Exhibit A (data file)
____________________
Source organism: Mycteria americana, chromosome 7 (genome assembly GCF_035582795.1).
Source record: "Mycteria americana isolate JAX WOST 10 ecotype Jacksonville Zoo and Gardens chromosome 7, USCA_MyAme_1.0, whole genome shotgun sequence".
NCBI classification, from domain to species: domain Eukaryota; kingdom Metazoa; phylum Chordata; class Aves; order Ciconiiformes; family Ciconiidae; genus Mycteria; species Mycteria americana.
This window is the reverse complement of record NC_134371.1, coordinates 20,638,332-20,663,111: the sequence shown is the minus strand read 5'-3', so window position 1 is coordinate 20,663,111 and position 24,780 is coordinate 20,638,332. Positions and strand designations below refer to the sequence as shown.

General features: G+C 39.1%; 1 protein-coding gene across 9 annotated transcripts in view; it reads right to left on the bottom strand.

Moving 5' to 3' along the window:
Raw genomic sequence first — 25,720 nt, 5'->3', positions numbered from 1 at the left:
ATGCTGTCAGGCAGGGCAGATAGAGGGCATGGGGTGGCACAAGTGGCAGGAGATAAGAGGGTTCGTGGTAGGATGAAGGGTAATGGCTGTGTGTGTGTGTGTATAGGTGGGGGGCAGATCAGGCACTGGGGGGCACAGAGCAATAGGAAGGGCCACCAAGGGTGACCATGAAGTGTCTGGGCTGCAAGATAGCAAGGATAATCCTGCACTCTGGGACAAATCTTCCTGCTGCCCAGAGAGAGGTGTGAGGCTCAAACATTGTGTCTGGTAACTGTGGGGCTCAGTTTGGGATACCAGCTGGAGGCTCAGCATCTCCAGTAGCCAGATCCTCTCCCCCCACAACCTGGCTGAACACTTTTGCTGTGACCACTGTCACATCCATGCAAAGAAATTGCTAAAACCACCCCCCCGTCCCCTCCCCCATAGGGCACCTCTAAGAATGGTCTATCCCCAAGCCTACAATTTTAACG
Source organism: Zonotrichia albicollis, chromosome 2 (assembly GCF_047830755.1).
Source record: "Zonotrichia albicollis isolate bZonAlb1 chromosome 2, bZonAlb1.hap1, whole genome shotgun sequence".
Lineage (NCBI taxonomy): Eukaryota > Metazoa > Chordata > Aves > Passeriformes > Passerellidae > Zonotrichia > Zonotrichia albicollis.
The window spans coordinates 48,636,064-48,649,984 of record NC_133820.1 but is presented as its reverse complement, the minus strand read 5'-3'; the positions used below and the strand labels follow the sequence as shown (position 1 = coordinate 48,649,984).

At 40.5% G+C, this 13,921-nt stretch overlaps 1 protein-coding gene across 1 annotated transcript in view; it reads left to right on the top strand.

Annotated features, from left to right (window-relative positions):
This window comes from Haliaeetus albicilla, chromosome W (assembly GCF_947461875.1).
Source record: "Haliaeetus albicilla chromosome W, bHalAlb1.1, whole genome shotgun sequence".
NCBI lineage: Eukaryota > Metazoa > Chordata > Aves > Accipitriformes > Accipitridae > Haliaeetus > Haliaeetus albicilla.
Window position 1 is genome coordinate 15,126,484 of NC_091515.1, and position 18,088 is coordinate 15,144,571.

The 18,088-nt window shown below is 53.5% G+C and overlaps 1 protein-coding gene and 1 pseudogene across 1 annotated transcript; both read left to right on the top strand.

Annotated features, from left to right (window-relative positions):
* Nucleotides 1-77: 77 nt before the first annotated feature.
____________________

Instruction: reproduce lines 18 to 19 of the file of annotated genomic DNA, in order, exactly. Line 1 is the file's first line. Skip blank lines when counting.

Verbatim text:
Window position 1 is genome coordinate 15,126,484 of NC_091515.1, and position 18,088 is coordinate 15,144,571.

The 18,088-nt window shown below is 53.5% G+C and overlaps 1 protein-coding gene and 1 pseudogene across 1 annotated transcript; both read left to right on the top strand.